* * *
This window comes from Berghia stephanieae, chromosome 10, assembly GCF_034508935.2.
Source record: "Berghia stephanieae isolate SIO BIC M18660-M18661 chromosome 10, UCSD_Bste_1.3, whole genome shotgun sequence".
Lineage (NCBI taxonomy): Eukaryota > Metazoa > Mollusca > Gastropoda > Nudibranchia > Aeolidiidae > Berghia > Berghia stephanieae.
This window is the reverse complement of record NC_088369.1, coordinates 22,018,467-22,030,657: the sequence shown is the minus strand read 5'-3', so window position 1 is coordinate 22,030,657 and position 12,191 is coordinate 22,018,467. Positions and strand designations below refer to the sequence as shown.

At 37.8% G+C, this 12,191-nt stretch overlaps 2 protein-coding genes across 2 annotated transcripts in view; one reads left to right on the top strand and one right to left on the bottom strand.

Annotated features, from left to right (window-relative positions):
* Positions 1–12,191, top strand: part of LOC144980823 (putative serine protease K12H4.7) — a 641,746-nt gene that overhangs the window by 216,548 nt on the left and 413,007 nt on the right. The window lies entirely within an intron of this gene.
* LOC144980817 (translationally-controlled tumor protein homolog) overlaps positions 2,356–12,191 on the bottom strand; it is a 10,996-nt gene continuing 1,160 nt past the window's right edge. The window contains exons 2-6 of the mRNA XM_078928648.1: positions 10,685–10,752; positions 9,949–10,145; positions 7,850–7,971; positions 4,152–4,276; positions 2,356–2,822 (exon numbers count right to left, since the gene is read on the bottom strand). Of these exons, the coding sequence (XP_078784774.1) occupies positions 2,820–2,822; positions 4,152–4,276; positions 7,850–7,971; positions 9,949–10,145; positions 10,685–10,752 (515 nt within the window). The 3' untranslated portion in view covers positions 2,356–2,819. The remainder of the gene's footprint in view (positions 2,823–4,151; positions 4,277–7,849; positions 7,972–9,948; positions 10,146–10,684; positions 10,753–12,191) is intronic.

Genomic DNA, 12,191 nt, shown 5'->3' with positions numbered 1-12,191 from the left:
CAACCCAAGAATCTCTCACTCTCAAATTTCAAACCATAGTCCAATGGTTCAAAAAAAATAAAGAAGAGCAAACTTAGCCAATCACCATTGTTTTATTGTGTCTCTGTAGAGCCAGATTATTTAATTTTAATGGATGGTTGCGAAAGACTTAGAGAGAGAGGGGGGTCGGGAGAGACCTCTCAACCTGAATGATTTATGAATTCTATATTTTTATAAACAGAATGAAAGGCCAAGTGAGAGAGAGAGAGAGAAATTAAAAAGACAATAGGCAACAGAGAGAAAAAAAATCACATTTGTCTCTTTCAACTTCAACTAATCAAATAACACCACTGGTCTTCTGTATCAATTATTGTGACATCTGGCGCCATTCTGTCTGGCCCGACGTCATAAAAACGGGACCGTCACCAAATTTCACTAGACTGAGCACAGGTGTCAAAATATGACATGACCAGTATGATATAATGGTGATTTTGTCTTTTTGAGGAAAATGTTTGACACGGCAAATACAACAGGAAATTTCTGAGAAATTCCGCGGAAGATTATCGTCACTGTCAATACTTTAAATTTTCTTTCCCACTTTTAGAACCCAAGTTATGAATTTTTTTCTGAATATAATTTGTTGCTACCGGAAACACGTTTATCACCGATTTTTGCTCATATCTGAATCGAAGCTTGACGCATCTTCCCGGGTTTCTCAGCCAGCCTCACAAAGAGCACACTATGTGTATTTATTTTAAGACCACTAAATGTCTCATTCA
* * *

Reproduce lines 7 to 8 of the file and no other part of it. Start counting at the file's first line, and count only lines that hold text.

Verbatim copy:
* Positions 1–12,191, top strand: part of LOC144980823 (putative serine protease K12H4.7) — a 641,746-nt gene that overhangs the window by 216,548 nt on the left and 413,007 nt on the right. The window lies entirely within an intron of this gene.
* LOC144980817 (translationally-controlled tumor protein homolog) overlaps positions 2,356–12,191 on the bottom strand; it is a 10,996-nt gene continuing 1,160 nt past the window's right edge. The window contains exons 2-6 of the mRNA XM_078928648.1: positions 10,685–10,752; positions 9,949–10,145; positions 7,850–7,971; positions 4,152–4,276; positions 2,356–2,822 (exon numbers count right to left, since the gene is read on the bottom strand). Of these exons, the coding sequence (XP_078784774.1) occupies positions 2,820–2,822; positions 4,152–4,276; positions 7,850–7,971; positions 9,949–10,145; positions 10,685–10,752 (515 nt within the window). The 3' untranslated portion in view covers positions 2,356–2,819. The remainder of the gene's footprint in view (positions 2,823–4,151; positions 4,277–7,849; positions 7,972–9,948; positions 10,146–10,684; positions 10,753–12,191) is intronic.